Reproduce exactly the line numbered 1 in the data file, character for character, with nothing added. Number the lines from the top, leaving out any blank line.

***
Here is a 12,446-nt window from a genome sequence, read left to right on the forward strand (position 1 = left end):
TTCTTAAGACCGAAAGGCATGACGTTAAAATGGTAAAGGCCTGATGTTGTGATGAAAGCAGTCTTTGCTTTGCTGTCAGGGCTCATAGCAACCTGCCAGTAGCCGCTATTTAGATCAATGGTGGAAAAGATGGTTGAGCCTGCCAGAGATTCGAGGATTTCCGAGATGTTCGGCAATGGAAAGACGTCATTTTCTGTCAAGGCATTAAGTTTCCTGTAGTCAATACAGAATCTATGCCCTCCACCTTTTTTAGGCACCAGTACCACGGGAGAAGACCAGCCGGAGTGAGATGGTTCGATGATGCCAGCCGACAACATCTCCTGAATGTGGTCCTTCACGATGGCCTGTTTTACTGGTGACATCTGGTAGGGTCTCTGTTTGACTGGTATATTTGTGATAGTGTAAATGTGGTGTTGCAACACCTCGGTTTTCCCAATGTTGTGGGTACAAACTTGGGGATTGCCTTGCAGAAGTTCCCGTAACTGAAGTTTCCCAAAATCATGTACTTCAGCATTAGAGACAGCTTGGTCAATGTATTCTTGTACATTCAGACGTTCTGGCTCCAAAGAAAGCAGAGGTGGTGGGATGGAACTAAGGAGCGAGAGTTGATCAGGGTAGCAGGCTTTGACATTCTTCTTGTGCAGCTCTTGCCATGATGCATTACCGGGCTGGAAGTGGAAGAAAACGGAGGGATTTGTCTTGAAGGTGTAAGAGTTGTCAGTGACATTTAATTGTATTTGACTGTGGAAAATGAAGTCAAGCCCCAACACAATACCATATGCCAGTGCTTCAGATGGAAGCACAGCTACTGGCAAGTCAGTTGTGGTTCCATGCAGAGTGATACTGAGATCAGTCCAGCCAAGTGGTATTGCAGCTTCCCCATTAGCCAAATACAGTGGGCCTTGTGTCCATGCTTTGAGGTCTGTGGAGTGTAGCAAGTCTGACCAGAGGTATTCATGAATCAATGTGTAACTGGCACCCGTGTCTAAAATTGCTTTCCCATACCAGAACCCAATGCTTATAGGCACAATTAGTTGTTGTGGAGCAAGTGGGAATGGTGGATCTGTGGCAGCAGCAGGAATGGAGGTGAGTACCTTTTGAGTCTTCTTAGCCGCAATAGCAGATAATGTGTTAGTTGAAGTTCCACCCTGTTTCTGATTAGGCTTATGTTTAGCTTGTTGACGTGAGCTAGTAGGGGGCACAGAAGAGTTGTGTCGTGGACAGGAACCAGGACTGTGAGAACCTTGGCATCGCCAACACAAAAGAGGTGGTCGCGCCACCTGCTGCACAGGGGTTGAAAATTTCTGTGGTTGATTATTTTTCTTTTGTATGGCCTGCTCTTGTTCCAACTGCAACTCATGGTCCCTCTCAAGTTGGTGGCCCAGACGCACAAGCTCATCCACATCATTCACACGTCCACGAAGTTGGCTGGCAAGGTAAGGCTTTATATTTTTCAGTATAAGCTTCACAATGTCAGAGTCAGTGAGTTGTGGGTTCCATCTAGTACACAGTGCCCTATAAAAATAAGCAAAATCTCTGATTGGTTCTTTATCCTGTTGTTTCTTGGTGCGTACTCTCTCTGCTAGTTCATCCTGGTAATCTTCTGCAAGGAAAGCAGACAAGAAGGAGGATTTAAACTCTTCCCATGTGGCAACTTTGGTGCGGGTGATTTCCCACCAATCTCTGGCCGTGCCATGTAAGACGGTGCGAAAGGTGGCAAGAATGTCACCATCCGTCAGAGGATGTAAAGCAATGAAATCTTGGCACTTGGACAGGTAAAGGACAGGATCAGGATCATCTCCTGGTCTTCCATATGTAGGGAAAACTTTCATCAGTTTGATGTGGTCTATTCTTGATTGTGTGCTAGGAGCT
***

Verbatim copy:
Here is a 12,446-nt window from a genome sequence, read left to right on the forward strand (position 1 = left end):